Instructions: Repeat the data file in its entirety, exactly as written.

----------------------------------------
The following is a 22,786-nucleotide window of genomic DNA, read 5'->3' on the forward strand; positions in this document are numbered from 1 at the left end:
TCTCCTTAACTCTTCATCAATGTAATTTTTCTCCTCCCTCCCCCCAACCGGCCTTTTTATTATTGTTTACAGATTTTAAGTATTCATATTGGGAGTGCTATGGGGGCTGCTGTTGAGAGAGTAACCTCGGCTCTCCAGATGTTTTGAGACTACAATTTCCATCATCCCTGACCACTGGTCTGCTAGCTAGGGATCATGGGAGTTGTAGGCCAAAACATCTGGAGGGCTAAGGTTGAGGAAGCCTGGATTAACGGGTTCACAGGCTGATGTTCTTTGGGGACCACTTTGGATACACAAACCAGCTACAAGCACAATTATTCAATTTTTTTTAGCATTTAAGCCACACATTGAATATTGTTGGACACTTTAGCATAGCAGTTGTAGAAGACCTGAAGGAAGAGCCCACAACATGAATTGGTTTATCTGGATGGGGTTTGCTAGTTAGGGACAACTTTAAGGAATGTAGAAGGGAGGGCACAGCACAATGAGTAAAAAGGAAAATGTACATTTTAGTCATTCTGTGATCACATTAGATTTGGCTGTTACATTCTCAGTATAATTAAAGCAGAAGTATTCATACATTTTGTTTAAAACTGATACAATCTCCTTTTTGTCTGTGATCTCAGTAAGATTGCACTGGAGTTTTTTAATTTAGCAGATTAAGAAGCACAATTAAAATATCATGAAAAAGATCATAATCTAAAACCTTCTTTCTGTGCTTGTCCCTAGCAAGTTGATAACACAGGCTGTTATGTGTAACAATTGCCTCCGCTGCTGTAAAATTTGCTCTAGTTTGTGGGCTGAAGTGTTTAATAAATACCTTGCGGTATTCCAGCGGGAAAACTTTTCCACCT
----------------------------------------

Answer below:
The following is a 22,786-nucleotide window of genomic DNA, read 5'->3' on the forward strand; positions in this document are numbered from 1 at the left end:
TCTCCTTAACTCTTCATCAATGTAATTTTTCTCCTCCCTCCCCCCAACCGGCCTTTTTATTATTGTTTACAGATTTTAAGTATTCATATTGGGAGTGCTATGGGGGCTGCTGTTGAGAGAGTAACCTCGGCTCTCCAGATGTTTTGAGACTACAATTTCCATCATCCCTGACCACTGGTCTGCTAGCTAGGGATCATGGGAGTTGTAGGCCAAAACATCTGGAGGGCTAAGGTTGAGGAAGCCTGGATTAACGGGTTCACAGGCTGATGTTCTTTGGGGACCACTTTGGATACACAAACCAGCTACAAGCACAATTATTCAATTTTTTTTAGCATTTAAGCCACACATTGAATATTGTTGGACACTTTAGCATAGCAGTTGTAGAAGACCTGAAGGAAGAGCCCACAACATGAATTGGTTTATCTGGATGGGGTTTGCTAGTTAGGGACAACTTTAAGGAATGTAGAAGGGAGGGCACAGCACAATGAGTAAAAAGGAAAATGTACATTTTAGTCATTCTGTGATCACATTAGATTTGGCTGTTACATTCTCAGTATAATTAAAGCAGAAGTATTCATACATTTTGTTTAAAACTGATACAATCTCCTTTTTGTCTGTGATCTCAGTAAGATTGCACTGGAGTTTTTTAATTTAGCAGATTAAGAAGCACAATTAAAATATCATGAAAAAGATCATAATCTAAAACCTTCTTTCTGTGCTTGTCCCTAGCAAGTTGATAACACAGGCTGTTATGTGTAACAATTGCCTCCGCTGCTGTAAAATTTGCTCTAGTTTGTGGGCTGAAGTGTTTAATAAATACCTTGCGGTATTCCAGCGGGAAAACTTTTCCACCT